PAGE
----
The jigsaw puzzle of education-based high school athletics and performing arts programs in our nation’s schools is nearing completion for the 2020-21 school year. Although there are no two plans alike from Alaska to Wyoming, sports in every state are still on the calendar at some point during the coming year.
The latest return-to-play map indicates that 37 states have modified their sports seasons for 2020-21, although individual school districts in some of the other 14 associations have delayed or postponed certain activities. In addition, 16 states have moved football to their winter or spring seasons, and eight associations will not permit any sports until at least November.
While 2020 has been one of the most stressful years in our nation’s history with the COVID-19 pandemic, the importance of high school sports and other activity programs to millions of our nation’s young people has been revealed to a larger national audience.
More than ever before, there is a recognition of the value of these education-based programs – athletics, speech, debate, music, theatre and others – in our nation’s schools. Many parents and students have voiced the need for a return to activities. Leaders in communities across the country who previously played high school sports or were a part of the debate team know the value of participating in these activities.
Although decisions on reopening sports and other activities have been shared by government and education leaders in many states, our member state associations have done everything possible to retain high school activities this year, and we applaud their efforts.
As the 2020-21 activities calendar begins – although the landscape is different from state to state – there is an opportunity for everyone to engage in high school activities in some way. While football may be delayed in some states, there may be an opportunity to compete in another sport or activity this fall.
In those virtual learning settings where all sports have been delayed due to higher spread of COVID-19, it is essential that a virtual connection to students in sports and performing arts continues. Virtual belonging is so important, and there is no better opportunity than the education-based environment.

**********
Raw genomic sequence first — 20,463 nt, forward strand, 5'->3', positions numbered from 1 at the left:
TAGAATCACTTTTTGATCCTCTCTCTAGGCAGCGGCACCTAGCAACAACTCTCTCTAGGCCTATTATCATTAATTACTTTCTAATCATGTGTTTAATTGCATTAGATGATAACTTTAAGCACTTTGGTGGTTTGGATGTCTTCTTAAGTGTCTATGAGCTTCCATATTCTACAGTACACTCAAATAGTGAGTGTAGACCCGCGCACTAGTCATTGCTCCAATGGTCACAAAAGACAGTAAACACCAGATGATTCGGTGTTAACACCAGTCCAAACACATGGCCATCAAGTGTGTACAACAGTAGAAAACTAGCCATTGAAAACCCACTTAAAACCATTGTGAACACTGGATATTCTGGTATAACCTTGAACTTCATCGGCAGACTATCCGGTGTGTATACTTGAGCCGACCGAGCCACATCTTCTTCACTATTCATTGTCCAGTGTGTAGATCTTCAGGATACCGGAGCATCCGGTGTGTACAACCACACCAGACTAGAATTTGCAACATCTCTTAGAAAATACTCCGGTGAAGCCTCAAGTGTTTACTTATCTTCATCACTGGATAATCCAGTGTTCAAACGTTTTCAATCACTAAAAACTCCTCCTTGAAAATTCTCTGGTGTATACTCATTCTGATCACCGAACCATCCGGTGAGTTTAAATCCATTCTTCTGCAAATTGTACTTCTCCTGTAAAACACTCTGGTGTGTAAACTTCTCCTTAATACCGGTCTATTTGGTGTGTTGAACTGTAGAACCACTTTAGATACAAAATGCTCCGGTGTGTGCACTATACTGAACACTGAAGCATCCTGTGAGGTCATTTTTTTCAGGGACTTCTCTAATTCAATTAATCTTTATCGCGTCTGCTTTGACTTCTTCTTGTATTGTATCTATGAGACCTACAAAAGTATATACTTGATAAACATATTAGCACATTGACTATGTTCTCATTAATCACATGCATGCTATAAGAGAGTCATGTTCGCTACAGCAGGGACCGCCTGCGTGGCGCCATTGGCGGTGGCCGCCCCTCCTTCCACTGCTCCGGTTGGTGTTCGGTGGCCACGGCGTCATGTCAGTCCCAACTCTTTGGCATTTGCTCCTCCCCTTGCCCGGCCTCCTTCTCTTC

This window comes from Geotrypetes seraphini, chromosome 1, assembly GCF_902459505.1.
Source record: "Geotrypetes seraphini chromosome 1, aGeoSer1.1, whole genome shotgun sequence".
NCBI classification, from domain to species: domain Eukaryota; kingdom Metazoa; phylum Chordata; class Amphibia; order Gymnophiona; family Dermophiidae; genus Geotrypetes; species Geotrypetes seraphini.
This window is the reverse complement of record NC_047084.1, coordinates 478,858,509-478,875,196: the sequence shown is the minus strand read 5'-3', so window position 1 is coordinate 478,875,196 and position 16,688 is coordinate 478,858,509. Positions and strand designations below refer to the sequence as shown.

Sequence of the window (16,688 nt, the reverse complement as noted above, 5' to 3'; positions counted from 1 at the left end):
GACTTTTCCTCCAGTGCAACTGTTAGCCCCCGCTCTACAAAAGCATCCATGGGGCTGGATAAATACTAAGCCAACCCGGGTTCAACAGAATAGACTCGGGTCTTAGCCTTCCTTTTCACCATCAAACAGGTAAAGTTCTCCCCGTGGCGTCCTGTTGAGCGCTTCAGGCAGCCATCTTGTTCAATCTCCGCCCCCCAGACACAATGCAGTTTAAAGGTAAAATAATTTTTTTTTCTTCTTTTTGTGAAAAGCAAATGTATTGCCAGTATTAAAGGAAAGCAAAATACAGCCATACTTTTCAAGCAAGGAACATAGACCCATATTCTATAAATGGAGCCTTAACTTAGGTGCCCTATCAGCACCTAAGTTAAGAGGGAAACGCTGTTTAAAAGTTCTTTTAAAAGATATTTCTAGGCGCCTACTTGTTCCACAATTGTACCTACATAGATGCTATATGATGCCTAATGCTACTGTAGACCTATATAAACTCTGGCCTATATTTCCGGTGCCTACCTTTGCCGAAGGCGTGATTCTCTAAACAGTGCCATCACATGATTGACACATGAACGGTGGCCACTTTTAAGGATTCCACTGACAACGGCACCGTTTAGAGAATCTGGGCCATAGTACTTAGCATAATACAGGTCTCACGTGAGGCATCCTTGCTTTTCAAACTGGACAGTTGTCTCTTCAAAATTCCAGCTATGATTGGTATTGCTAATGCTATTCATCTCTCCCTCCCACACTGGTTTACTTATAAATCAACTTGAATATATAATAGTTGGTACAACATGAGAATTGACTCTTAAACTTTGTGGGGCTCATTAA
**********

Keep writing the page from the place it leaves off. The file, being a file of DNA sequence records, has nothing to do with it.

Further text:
The NFHS and state associations are exploring the possibility of hosting virtual competition through the NFHS Network in some sports as another avenue to participate in high school activities. This would be another unique opportunity for students to experience the positive spirit and creative energy of participation until in-person competition returns.
The pandemic has revealed many heroes during the past five months – most notably those frontline health-care workers and emergency first responders – but we believe the heroes of the 2020-21 school year will be the thousands of education-based teacher-coaches in our nation’s schools.
Re-connecting high school athletes with their coaches, whether that connection is virtually or in-person, is crucial for so many students. In some situations, a coach may be the most significant mentor in a student-athlete’s life, so keeping that relationship intact is paramount.
Some coaches will be on the field or court, or in the rehearsal hall or stage, others may have to address their teams virtually until the “all-clear” is received later this year, but these men and women will be vital to the success of high school activity programs this year.
Their tasks almost seem larger than life this year and they deserve our utmost respect and appreciation. In addition to teaching skills and strategy, they will be faced with additional daily tasks related to COVID-19, or keeping their team members connected and motivated in a virtual setting. But these heroes will undoubtedly rise to the occasion and seize the opportunity.
In an education-based setting, the focus is on coaching the whole person. Especially given the challenges this year presents, school administration and school boards should continue to fund and empower coaches regardless of whether they are coaching virtually or in-person.
The look of high school sports and performing arts will be different in 2020-21, but there is one constant available to everyone – opportunity.
Dr. Karissa L. Niehoff is starting her third year as executive director of the National Federation of State High School Associations (NFHS) in Indianapolis, Indiana. She is the first female to head the national leadership organization for high school athletics and performing arts activities and the sixth full-time executive director of the NFHS, which celebrated its 100th year of service during the 2018-19 school year. She previously was executive director of the Connecticut Association of Schools-Connecticut Interscholastic Athletic Conference for seven years.